Generally Speaking: Don’t be a douchebag.
For TV Shows That Release A New Episode Every Week: 24-hour grace period; no putting the name of the character who died in headlines or in tweets. But you are allowed to use code names or hashtags or otherwise non-specific descriptors that refer to The Thing That Happened, like “The Red Wedding” or “Six Minute Tracking Shot” or “Tread Lightly.” After 24 hours, it’s open season.
For TV Shows That Aired Months Ago in Britain: If you are the kind of person who watches the shows when they first air — presumably totally legally, when you’re visiting your British cousin specifically just to watch British television — then it is incumbent on you to presage anything you say about unaired episodes with “Well, I’ve already seen the season, so-” at which point everyone you’re talking to will cut you off.
For TV Shows That Release All Their Episodes At Once, Like Netflix:
24-hour grace period for the first episode of any all-in-one season, followed by a one-week grace period for the first four episodes, two weeks for 5-8, and three weeks for the full season.
For TV Shows Based on Books or Comic Books: Readers can talk about everything EXCEPT for character deaths. Also, everyone can do their best not to be a douchebag.
For Movies In General
Anything that happens in the first half-hour in a movie is not a spoiler. Everything after the first half hour should be clearly marked with a SPOILER ALERT until two Mondays after their release. Movies that initially open in limited release get a one-month grace period from their opening.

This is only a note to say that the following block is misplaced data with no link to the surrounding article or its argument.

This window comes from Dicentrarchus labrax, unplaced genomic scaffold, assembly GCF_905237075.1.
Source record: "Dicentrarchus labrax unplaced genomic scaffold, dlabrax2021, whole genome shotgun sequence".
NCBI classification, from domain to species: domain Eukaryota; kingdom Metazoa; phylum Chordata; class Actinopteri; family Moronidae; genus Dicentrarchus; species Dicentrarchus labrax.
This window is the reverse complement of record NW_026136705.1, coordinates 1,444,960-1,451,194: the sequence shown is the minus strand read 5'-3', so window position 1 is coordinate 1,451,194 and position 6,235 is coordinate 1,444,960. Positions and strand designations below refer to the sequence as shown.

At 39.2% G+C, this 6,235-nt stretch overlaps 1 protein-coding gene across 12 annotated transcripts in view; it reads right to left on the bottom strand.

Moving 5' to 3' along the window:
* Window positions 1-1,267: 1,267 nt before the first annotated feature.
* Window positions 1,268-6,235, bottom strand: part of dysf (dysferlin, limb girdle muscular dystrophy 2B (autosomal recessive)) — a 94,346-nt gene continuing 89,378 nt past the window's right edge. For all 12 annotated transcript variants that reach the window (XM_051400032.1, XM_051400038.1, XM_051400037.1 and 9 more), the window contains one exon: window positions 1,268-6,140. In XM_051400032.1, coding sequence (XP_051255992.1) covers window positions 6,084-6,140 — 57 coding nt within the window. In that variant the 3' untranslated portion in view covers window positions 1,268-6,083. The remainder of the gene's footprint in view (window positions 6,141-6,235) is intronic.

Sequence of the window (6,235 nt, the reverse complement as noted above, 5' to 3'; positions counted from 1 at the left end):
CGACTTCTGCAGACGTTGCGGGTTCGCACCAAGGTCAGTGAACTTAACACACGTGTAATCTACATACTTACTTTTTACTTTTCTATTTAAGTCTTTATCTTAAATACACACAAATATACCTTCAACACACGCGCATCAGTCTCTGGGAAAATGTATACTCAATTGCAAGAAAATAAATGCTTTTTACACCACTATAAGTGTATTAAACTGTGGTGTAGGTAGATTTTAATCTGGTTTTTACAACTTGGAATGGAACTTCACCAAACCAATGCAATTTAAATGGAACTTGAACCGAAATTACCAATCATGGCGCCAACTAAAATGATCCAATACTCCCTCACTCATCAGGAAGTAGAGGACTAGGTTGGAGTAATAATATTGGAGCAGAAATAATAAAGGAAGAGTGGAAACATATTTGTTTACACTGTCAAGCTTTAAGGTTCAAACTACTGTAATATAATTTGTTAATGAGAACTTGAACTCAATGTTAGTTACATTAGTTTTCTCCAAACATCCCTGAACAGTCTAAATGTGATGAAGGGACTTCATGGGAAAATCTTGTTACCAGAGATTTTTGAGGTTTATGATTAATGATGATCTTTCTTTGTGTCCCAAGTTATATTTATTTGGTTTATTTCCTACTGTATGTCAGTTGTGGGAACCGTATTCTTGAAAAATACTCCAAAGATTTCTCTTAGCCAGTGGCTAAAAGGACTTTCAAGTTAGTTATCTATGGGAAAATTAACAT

For Movies Based On Things: Movie adaptations are actually less problematic than their TV counterparts, since lately there’s been a rather exciting trend of films departing wildly from the source material. But in the interest of not being a douchebag, one ought always to err on the side of not ruining the movie experience.
For Videogames: Same three-week grace period as the season finales of binge-released TV shows. Not that it matters much, since there don’t seem to be any videogames coming out anymore.
For Books, mainly YA franchises: A two-week SPOILER ALERT grace period should be granted, since some readers have to go to school and do their homework, while other readers have to go to work and suffer from the crushing certainty that they should probably be reading a grown-up book.
And If You Live in California: Don’t go on any social media for three hours before your favorite show airs. Because we’re watching it on the East Coast, and we’ll probably talk about it. Get over yourself; you got all the good weather in this deal.
(More lengthy explanations for these rules are right over here.)